Small patella syndrome

Coxopodopatellar syndrome, Ischiopatellar dysplasia , Scott-Taor syndrome , Patella aplasia, coxa vara, tarsal synostosis

Overview

Type of disease: Rare conditions

Small patella syndrome (SPS) is a rare genetic disorder. It is a type of skeletal dysplasia or a condition which affects the growth of bone and cartilage. SPS is rare, with under 50 people known to be affected worldwide.

The main symptoms of SPS include abnormal hip (pelvic) bone and knee development. These bones may harden more slowly than normal or may not harden at all. The kneecap may be absent. Other symptoms include changes in the feet, such as a wide gap between the first and second toes, and changes in the femur or thigh bone. Some babies with SPS are born with an opening in the roof of the mouth (cleft palate), a small jaw, a flattened nose, or a prominent forehead. Complications of SPS may include knee or hip dislocations beginning in infancy, knee pain and difficulty running or riding a bicycle. Some individuals with SPS have no symptoms. Symptoms including facial features may vary within the same family.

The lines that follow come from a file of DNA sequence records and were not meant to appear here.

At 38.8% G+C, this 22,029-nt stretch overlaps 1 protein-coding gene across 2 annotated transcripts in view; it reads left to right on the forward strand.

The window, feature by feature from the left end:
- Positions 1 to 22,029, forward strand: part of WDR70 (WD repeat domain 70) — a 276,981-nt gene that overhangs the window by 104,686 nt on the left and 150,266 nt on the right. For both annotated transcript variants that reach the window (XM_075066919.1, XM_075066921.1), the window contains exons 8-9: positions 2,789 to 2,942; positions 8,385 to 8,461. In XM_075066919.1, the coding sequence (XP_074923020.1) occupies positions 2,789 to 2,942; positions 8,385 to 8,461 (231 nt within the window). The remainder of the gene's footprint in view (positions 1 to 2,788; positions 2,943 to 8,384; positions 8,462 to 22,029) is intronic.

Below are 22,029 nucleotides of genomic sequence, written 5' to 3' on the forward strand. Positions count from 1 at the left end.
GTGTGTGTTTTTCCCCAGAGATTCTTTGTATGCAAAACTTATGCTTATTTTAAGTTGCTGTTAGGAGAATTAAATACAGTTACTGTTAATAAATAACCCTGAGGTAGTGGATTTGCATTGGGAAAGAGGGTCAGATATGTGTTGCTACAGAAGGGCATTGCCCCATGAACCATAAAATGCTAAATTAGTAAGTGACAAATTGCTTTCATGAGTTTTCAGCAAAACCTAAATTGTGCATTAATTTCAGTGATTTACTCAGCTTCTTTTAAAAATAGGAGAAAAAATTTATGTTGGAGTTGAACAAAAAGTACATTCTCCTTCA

SPS is caused by a mutation or error in the TBX4 gene. TBX4 gene makes a protein which is a transcription factor. Transcription factors are needed to convert the information in the gene (DNA) to mRNA (messenger RNA). mRNA is then used by our cells to make proteins. If not enough TBX4 transcription factor is made, a number of proteins will be affected causing the bones of the knee, feet, femur and pelvis to form abnormally. SPS is autosomal dominant which means only one copy of the TBX4 gene needs to have a mutation to cause SPS.

Diagnosis by medical imaging and genetic testing is important to rule out similar conditions that may need different treatments. Early surgery may decrease the risk of further complications. Other treatments may include pain therapy. If you or your child has been diagnosed with SPS, talk to your doctor about the most current treatment options. A genetic counselor can explain the genetics. Support groups will help connect you with others living with skeletal dysplasia.

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